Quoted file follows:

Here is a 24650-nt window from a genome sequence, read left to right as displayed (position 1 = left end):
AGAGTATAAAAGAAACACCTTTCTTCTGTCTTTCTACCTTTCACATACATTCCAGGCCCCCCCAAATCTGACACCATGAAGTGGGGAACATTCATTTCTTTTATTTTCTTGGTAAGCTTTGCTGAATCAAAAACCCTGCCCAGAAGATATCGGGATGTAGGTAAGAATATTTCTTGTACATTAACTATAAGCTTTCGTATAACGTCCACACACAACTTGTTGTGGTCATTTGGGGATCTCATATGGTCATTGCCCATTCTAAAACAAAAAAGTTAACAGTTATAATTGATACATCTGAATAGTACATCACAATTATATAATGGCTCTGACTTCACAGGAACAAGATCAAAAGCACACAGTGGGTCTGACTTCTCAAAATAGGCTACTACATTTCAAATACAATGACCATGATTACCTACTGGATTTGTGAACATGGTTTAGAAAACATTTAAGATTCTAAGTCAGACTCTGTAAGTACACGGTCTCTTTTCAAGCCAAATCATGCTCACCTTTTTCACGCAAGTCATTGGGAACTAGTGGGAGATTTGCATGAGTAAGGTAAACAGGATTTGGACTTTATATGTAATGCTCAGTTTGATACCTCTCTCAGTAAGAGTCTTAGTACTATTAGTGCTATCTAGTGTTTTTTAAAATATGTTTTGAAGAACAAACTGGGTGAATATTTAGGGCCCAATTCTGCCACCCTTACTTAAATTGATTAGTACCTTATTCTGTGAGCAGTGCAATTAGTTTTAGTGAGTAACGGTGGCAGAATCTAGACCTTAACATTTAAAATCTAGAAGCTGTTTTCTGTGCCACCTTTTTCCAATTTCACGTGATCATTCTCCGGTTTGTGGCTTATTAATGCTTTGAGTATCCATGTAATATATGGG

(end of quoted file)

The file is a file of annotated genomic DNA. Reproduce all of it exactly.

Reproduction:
Here is a 24650-nt window from a genome sequence, read left to right as displayed (position 1 = left end):
AGAGTATAAAAGAAACACCTTTCTTCTGTCTTTCTACCTTTCACATACATTCCAGGCCCCCCCAAATCTGACACCATGAAGTGGGGAACATTCATTTCTTTTATTTTCTTGGTAAGCTTTGCTGAATCAAAAACCCTGCCCAGAAGATATCGGGATGTAGGTAAGAATATTTCTTGTACATTAACTATAAGCTTTCGTATAACGTCCACACACAACTTGTTGTGGTCATTTGGGGATCTCATATGGTCATTGCCCATTCTAAAACAAAAAAGTTAACAGTTATAATTGATACATCTGAATAGTACATCACAATTATATAATGGCTCTGACTTCACAGGAACAAGATCAAAAGCACACAGTGGGTCTGACTTCTCAAAATAGGCTACTACATTTCAAATACAATGACCATGATTACCTACTGGATTTGTGAACATGGTTTAGAAAACATTTAAGATTCTAAGTCAGACTCTGTAAGTACACGGTCTCTTTTCAAGCCAAATCATGCTCACCTTTTTCACGCAAGTCATTGGGAACTAGTGGGAGATTTGCATGAGTAAGGTAAACAGGATTTGGACTTTATATGTAATGCTCAGTTTGATACCTCTCTCAGTAAGAGTCTTAGTACTATTAGTGCTATCTAGTGTTTTTTAAAATATGTTTTGAAGAACAAACTGGGTGAATATTTAGGGCCCAATTCTGCCACCCTTACTTAAATTGATTAGTACCTTATTCTGTGAGCAGTGCAATTAGTTTTAGTGAGTAACGGTGGCAGAATCTAGACCTTAACATTTAAAATCTAGAAGCTGTTTTCTGTGCCACCTTTTTCCAATTTCACGTGATCATTCTCCGGTTTGTGGCTTATTAATGCTTTGAGTATCCATGTAATATATGGG